1. Shirakawago
    Photo: Vichaya Kiatyingangsulee/DreamstimeShirakawago
  2. Ginzan Onsen
    Photo: Weniliou/ShutterstockGinzan Onsen
  3. Tateyama Kurobe Alpine Route, Toyama
    Photo: Navapon Plodprong/DreamstimeTateyama Kurobe Alpine Route, Toyama

12 most beautiful winter destinations in Japan

From snowy mountains to a white onsen town, there are plenty of places to make the most of the chilly season

Kaila Imada
Written by
Kaila Imada
Advertising

Sure, Japan is popular for spring cherry blossoms and colourful autumn foliage, but don’t pass up the winter season. Come the cooler months, Japan has many magical spots boasting some of the country’s best scenery.

Whether you prefer to spend your time at a sprawling ski resort, a snowy onsen town or to catch a stunning ice festival, there’s so much to see when the weather cools down. And don’t worry about the cold – you can always warm up after an outdoor excursion by dipping into a hot spring or slurping up a hearty bowl of ramen. If you’re looking for a new place to explore this winter, add these gorgeous destinations to your itinerary. 

RECOMMENDED: The best hot spring getaways in Japan

Japan's winter wonderlands

Zao Snow Monsters, Yamagata
Photo: Kaedeenari/Dreamstime

Zao Snow Monsters, Yamagata

The Zao Hot Springs Ski Resort is home to these chilling ice monsters otherwise known as juhyo. These natural formations are actually evergreen trees that become enveloped with snow and make for a stunning winter sight. For the ice monsters to appear, specific climate conditions have to be met, meaning there’s only a limited number of places and times that you can see this natural phenomenon.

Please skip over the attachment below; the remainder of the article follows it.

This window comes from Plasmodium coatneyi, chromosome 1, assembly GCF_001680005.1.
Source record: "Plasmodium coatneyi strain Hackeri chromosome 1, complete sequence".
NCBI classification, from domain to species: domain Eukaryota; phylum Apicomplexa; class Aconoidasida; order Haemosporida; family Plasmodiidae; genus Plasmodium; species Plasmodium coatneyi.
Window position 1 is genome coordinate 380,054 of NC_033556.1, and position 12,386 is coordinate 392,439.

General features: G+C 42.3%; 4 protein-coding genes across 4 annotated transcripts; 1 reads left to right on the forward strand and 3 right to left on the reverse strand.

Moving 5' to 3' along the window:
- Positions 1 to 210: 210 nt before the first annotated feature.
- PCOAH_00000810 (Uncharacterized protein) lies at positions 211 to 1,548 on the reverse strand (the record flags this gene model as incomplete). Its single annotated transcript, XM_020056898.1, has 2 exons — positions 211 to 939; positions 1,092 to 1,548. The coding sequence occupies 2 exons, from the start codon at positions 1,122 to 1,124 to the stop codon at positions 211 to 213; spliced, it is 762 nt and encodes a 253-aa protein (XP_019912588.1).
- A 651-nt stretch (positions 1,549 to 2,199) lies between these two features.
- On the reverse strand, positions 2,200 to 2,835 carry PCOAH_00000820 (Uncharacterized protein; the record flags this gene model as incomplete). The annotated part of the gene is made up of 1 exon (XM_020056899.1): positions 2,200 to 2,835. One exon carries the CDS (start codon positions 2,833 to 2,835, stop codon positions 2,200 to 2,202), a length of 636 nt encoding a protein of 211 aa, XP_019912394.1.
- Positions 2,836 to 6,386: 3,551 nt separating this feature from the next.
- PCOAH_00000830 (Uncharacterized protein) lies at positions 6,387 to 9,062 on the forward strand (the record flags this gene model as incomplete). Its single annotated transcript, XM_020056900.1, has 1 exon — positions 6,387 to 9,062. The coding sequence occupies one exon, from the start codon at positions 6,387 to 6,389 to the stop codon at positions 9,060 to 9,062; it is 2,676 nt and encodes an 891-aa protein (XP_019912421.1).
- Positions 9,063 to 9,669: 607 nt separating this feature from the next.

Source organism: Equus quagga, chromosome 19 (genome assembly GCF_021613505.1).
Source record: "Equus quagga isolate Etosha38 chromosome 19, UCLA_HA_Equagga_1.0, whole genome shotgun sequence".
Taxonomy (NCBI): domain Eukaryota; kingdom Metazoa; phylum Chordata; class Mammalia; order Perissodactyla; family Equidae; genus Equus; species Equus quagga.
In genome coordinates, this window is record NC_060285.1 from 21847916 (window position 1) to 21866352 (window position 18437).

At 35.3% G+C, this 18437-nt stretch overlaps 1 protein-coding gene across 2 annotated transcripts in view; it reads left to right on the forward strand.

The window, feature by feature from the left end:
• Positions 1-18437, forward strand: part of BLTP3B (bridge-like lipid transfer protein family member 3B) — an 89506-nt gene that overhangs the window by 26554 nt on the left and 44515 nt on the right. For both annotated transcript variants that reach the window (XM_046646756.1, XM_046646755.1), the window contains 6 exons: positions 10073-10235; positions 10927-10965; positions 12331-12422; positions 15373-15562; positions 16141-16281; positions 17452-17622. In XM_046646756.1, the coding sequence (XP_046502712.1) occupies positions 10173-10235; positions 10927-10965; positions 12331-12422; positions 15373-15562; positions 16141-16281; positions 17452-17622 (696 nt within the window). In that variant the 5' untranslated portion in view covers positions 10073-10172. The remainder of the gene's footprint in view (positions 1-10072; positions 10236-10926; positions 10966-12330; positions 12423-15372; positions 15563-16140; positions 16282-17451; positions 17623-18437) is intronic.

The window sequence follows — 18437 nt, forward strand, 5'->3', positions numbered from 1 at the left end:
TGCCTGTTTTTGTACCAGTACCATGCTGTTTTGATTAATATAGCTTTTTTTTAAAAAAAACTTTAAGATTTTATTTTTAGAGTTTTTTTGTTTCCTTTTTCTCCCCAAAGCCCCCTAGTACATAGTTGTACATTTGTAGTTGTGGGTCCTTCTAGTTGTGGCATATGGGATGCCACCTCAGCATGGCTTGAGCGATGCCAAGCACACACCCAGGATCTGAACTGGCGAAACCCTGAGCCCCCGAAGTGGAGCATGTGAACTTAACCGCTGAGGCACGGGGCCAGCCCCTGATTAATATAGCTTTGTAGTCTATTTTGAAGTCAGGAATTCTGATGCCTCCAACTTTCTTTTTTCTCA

Shirakawa-go, Gifu
Photo: Supparuj Taechatanont/Dreamstime

Shirakawa-go, Gifu

The immaculately preserved Japanese village of Shirakawa-go is a sight to behold during the winter. Also designated as a Unesco World Heritage Site, the village is made up of numerous gassho-zukuri thatched-roof farmhouses that have been converted into hotels, restaurants and museums. The houses are designed to withstand heavy snowfall and make for a whimsical sight when covered in fresh snow.

Advertising
Tateyama Kurobe Alpine Route, Toyama
Photo: Navapon Plodprong/Dreamstime

Tateyama Kurobe Alpine Route, Toyama

This spectacular route through the Japanese alps stretches from Toyama all the way to Nagano prefecture and offers some pretty impressive scenery. Most notable is the staggering snow corridor, where the buildup of snow can reach as high as 20 metres. Due to the danger of collapse, the snow corridor is only open from spring onwards, but you could fool anyone into thinking its winter with a few photos from this spot.

Kamakura Snow Hut Village, Nagano
Photo: Joshua Hawley/Dreamstime

Kamakura Snow Hut Village, Nagano

This magical igloo village in Nagano is actually a restaurant, and opens every winter. Restaurant Kamakura Village is made up of 20 pop-up igloos nestled in the snowy Japanese Alps in the small town of Iiyama. Each igloo fits up to four people and you'll be treated to a noroshi nabe, a tasty local hot pot made with miso, pork and local veggies. The snowy restaurant will return this winter from January 20 to February 26 2023.

Advertising
Yunishigawa Onsen, Tochigi
Photo: Banky405/Dreamstime

Yunishigawa Onsen, Tochigi

This magical winter wonderland can be found at the Yunishigawa Kamakura Festival in Tochigi prefecture. The snowy festival takes place annually from late January to early March and showcases hundreds of illuminated mini snow huts known as kamakura. You can stroll through the kamakura, which are set up around the Sawaguchi riverbed at Yunishigawa Onsen. This year the festival is scheduled to be held from Friday January 27 to Sunday February 26.

Jigokudani Monkey Park, Nagano
Photo: Lim Chee Wah